Previous Section Back to Table of Contents Lords Hansard Home Page

Lord Bach: My Lords, I was about to congratulate the noble Lord on having spotted without help from anyone else the difficulty that he sees. However, as he was gracious enough to admit, the point has come to him from another source.

Lord Mackay of Ardbrecknish: My Lords, my honesty was greatly impelled by the fact that I thought that the noble Baroness, Lady Gould, might well be aware of the source it came from.

Lord Bach: My Lords, what my noble friend says to me or does not say to me is no business of the noble Lord.

22 Nov 2000 : Column 904

I shall be as brief as I can. The amendments concern the definition of a candidate's election expenses. Clause 131 introduces new Sections 90A to 90D of the 1983 Act which set out a revised definition of election expenses. That revised definition is carried over to Section 76 of the 1983 Act, as amended by Clause 129 of the Bill, which sets limits on candidates' election expenses. The combined effect of Clauses 129 and 131 is that Section 76 of the 1983 Act no longer refers to election expenses incurred,

    "on account of, or in respect of, the conduct of management of the election".

Instead, the limits on election expenses will apply to such expenses as defined in Sections 90A to 90D of the 1983 Act; that is, expenses incurred with,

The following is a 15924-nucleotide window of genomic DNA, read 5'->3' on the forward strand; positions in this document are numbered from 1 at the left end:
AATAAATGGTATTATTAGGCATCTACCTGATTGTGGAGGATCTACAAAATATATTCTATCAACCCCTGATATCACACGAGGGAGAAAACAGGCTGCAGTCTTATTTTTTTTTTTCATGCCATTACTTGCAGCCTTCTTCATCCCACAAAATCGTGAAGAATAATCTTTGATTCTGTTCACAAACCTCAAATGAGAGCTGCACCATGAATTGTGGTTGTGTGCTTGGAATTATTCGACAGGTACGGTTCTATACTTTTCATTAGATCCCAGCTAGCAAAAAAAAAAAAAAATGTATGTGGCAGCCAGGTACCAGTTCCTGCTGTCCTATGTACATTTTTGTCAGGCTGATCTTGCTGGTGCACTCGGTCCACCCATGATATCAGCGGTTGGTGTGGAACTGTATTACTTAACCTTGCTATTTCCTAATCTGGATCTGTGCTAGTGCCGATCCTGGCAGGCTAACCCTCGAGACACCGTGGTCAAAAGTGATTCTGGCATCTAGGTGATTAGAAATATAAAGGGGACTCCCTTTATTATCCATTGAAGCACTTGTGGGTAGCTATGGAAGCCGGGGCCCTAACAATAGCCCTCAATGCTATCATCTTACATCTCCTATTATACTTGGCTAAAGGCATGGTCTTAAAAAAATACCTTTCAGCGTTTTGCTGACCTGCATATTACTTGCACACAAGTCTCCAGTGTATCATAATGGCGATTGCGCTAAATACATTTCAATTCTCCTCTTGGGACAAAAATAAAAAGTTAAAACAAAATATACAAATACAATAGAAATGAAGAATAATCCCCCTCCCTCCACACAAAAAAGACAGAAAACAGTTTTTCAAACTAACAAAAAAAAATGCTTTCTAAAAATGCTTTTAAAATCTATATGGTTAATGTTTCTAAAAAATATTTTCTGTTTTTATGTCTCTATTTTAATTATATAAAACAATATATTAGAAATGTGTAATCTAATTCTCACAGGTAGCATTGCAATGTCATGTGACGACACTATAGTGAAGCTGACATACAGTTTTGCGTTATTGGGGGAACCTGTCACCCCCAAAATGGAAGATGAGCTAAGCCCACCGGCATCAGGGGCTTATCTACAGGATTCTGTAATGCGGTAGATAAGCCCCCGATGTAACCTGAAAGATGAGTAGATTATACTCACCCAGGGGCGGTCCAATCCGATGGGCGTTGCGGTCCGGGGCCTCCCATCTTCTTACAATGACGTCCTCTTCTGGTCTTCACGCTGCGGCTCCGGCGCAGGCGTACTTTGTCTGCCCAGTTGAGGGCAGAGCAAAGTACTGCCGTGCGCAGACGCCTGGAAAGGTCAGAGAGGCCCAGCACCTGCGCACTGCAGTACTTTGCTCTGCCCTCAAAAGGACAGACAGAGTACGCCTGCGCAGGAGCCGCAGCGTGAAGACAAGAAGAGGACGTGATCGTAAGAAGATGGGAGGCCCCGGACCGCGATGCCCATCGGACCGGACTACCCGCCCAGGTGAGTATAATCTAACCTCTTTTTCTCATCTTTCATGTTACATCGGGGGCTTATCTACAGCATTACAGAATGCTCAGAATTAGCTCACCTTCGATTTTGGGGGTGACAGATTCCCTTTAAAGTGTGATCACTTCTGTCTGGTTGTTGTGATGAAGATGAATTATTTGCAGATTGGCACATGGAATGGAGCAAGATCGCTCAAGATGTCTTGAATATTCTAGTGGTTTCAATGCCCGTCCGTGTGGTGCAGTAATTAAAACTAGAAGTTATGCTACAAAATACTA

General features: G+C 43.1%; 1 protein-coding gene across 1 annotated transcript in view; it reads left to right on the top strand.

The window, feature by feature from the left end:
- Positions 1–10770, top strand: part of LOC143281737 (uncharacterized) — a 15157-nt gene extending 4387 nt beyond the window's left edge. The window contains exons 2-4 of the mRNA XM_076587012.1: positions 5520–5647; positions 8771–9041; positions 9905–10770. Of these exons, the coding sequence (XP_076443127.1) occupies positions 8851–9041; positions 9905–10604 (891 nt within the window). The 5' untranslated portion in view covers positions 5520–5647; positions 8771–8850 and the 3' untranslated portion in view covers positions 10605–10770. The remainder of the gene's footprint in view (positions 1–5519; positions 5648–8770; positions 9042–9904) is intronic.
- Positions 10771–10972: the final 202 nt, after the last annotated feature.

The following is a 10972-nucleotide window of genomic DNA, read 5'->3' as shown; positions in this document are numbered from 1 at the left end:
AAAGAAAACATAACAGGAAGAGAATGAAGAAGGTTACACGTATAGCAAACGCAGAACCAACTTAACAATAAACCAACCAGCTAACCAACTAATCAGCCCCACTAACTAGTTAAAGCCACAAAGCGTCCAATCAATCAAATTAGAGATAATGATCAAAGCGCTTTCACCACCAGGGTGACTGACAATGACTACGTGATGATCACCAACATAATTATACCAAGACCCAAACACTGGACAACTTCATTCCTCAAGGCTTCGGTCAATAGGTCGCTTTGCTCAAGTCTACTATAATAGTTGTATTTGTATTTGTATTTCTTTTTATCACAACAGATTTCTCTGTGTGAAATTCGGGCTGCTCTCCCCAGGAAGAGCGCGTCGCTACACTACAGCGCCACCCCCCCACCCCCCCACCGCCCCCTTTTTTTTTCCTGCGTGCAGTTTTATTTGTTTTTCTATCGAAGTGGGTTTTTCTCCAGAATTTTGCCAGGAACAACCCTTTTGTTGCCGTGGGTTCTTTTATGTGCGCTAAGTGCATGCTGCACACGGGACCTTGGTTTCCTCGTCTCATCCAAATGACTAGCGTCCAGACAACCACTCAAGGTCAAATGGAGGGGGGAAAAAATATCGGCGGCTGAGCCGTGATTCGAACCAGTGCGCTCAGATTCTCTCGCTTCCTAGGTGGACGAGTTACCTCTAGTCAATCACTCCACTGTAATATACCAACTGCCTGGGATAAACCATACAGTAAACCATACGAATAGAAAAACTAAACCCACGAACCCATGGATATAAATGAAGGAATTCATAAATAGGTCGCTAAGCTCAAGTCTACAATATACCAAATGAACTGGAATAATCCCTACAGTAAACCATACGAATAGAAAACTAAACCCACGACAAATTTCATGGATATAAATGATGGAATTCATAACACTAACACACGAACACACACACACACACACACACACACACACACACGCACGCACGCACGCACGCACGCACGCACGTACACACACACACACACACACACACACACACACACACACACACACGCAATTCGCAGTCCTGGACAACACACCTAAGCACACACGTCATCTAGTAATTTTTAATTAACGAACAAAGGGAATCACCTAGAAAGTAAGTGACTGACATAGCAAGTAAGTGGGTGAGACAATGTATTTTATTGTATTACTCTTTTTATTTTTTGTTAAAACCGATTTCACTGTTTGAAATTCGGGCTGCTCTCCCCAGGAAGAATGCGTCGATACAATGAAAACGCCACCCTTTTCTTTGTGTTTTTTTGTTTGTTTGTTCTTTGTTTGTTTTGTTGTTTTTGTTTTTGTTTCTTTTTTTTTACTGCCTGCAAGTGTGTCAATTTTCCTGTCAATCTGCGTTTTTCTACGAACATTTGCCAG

"a view to, or otherwise in connection with, promoting or procuring the candidate's election at the election".

In the Government's view, this new formulation represents a considerable improvement on the existing rather ambiguous provisions of the 1983 Act.

The noble Lord seeks to retain the "conduct or management" formula. He is not satisfied with the old formula on its own as he wants to graft it on to the new definition in new Sections 90A to 90D of the 1983 Act. We think that there may be some confusion if that is done. We have received no representations until now about the demise of the formula. As I think is now generally accepted, to refer to election campaigning as the "management" of an election is somewhat quaint, if not archaic. In the language of today we suspect that most candidates would regard the returning officer as the person who actually manages the election.

My next point deals more closely with the point made by the noble Lord in moving the amendment. Nor is it necessary to retain the words,

    "whether before, during or after an election",

since Section 90A(2) has the same effect. That is my answer to the problem raised by the noble Lord. We think that the formula used in the 1983 Act has had its day and is in need of updating. That is why we have changed it.

Before I sit down, perhaps I may say that this is a complicated and detailed point. Although we think that we have the answer to it, I would be happy to go away with the point, talk to the officials and perhaps talk to the noble Lord again to see whether those who advise him are right or whether we are right, because we do not want to get it wrong.

Lord Mackay of Ardbrecknish: My Lords, I am grateful to the noble Lord. Such is the complexity of the matter that perhaps it would have been better if I had sent the noble Lord a letter at an earlier stage. I shall certainly ensure that the people who brought this point to my attention are made aware tomorrow of what the Minister has said. If we have to develop the point further, I am sure we can. I beg leave to withdraw the amendment.